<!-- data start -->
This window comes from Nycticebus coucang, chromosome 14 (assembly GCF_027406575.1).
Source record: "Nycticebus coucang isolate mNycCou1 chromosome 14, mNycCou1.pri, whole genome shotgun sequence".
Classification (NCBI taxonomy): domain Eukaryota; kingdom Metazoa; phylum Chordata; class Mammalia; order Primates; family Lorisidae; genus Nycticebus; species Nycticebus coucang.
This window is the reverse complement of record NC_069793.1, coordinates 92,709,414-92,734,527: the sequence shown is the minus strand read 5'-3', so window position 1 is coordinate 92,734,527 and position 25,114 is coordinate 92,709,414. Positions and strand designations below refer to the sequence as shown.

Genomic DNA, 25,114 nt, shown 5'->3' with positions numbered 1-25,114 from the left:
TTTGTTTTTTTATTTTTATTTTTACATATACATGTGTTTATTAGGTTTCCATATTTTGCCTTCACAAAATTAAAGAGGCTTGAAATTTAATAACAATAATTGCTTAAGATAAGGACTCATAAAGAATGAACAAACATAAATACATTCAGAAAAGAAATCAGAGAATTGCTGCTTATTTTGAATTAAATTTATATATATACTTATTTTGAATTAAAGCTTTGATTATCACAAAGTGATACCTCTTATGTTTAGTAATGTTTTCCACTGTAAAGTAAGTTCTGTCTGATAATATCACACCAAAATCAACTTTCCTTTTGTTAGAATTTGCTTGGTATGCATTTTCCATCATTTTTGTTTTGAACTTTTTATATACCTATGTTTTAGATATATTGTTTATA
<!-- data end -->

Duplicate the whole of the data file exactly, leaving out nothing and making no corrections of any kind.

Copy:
This window comes from Nycticebus coucang, chromosome 14 (assembly GCF_027406575.1).
Source record: "Nycticebus coucang isolate mNycCou1 chromosome 14, mNycCou1.pri, whole genome shotgun sequence".
Classification (NCBI taxonomy): domain Eukaryota; kingdom Metazoa; phylum Chordata; class Mammalia; order Primates; family Lorisidae; genus Nycticebus; species Nycticebus coucang.
This window is the reverse complement of record NC_069793.1, coordinates 92,709,414-92,734,527: the sequence shown is the minus strand read 5'-3', so window position 1 is coordinate 92,734,527 and position 25,114 is coordinate 92,709,414. Positions and strand designations below refer to the sequence as shown.

Genomic DNA, 25,114 nt, shown 5'->3' with positions numbered 1-25,114 from the left:
TTTGTTTTTTTATTTTTATTTTTACATATACATGTGTTTATTAGGTTTCCATATTTTGCCTTCACAAAATTAAAGAGGCTTGAAATTTAATAACAATAATTGCTTAAGATAAGGACTCATAAAGAATGAACAAACATAAATACATTCAGAAAAGAAATCAGAGAATTGCTGCTTATTTTGAATTAAATTTATATATATACTTATTTTGAATTAAAGCTTTGATTATCACAAAGTGATACCTCTTATGTTTAGTAATGTTTTCCACTGTAAAGTAAGTTCTGTCTGATAATATCACACCAAAATCAACTTTCCTTTTGTTAGAATTTGCTTGGTATGCATTTTCCATCATTTTTGTTTTGAACTTTTTATATACCTATGTTTTAGATATATTGTTTATA